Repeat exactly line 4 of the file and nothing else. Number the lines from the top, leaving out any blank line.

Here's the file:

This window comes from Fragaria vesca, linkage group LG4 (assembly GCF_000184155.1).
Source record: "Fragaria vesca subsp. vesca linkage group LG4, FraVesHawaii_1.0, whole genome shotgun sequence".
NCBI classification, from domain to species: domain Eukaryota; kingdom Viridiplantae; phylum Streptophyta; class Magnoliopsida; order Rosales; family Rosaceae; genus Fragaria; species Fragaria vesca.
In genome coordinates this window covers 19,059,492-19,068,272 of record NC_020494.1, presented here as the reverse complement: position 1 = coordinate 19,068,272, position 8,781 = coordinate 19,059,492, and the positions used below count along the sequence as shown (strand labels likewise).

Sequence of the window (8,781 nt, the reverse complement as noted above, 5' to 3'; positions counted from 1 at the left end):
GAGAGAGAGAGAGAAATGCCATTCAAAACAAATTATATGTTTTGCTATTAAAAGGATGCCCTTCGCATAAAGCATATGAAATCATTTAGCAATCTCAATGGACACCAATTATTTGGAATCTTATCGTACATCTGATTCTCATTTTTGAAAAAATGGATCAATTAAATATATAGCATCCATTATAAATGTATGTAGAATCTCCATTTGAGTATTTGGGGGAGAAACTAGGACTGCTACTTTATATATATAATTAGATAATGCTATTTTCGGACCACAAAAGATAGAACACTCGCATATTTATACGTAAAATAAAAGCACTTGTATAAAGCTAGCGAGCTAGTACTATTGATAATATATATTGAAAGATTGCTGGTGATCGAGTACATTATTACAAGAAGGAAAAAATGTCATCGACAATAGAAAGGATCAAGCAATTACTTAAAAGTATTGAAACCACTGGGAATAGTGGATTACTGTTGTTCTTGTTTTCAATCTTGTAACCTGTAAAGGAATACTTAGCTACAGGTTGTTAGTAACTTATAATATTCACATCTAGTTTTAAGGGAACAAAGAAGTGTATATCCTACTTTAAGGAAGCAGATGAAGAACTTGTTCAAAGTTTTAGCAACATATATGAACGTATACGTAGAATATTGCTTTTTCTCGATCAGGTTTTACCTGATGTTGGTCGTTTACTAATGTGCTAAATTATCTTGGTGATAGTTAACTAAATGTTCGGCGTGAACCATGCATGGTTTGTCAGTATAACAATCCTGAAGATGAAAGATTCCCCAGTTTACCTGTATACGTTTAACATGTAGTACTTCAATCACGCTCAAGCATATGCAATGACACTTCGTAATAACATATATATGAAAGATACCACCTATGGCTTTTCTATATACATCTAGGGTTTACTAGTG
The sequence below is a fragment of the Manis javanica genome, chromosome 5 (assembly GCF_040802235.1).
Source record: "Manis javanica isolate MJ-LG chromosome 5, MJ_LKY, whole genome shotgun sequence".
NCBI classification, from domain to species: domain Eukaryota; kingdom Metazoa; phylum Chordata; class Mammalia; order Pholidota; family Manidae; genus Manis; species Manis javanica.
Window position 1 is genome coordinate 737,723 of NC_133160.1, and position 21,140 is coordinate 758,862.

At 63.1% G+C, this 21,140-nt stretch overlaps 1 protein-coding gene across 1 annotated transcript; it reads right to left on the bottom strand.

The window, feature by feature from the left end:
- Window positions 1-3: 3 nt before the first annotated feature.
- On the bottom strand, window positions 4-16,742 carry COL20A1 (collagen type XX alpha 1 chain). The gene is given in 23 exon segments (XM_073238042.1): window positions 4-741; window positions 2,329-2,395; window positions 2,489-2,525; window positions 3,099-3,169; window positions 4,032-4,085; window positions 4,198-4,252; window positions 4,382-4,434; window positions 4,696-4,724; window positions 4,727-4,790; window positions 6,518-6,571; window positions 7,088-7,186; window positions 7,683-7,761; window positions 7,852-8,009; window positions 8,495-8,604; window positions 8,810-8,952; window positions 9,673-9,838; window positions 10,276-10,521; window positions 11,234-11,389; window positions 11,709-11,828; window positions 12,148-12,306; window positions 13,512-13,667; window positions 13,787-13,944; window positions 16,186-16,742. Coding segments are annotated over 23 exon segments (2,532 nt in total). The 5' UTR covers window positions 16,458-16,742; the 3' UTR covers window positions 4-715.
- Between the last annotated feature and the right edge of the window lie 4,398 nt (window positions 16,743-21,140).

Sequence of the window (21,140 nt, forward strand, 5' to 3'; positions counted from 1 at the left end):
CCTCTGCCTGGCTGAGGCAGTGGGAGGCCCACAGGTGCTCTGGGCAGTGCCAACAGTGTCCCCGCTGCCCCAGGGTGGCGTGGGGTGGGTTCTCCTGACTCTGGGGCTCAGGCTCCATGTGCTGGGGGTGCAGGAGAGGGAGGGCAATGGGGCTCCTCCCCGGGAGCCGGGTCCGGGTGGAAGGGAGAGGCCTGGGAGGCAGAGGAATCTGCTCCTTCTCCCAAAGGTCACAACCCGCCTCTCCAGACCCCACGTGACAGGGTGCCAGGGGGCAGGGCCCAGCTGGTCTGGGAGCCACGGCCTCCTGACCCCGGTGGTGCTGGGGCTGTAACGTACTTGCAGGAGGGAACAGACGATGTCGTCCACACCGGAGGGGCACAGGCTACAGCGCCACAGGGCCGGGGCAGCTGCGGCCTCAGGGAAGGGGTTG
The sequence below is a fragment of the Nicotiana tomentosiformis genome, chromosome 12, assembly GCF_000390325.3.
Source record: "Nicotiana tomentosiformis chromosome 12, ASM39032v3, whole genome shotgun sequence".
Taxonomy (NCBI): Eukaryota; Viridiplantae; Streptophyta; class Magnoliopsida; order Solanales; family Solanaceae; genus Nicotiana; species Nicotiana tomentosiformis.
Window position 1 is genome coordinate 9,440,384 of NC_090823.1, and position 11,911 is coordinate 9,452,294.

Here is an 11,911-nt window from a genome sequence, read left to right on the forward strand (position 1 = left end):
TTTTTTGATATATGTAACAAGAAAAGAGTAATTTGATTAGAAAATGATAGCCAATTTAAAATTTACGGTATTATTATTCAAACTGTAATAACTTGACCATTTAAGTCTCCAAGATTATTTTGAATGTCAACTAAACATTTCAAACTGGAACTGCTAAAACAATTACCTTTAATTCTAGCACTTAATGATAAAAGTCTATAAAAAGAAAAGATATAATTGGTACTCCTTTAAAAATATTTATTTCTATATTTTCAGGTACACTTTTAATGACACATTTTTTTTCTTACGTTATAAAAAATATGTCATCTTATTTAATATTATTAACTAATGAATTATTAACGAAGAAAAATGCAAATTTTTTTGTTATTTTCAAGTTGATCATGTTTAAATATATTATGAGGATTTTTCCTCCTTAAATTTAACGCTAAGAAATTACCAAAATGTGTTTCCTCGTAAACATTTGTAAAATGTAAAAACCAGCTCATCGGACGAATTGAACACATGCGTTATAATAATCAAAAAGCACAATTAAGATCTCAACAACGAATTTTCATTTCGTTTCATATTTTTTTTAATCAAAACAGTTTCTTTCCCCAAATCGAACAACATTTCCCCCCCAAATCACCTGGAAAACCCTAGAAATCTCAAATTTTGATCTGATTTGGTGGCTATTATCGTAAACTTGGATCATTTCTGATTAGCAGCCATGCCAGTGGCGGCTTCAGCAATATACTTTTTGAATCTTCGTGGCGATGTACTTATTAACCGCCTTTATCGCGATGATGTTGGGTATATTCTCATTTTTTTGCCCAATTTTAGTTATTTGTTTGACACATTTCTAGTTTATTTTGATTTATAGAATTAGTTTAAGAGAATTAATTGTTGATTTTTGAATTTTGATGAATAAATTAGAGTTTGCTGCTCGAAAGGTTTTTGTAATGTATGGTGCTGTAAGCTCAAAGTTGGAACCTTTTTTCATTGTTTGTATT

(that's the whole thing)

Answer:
In genome coordinates this window covers 19,059,492-19,068,272 of record NC_020494.1, presented here as the reverse complement: position 1 = coordinate 19,068,272, position 8,781 = coordinate 19,059,492, and the positions used below count along the sequence as shown (strand labels likewise).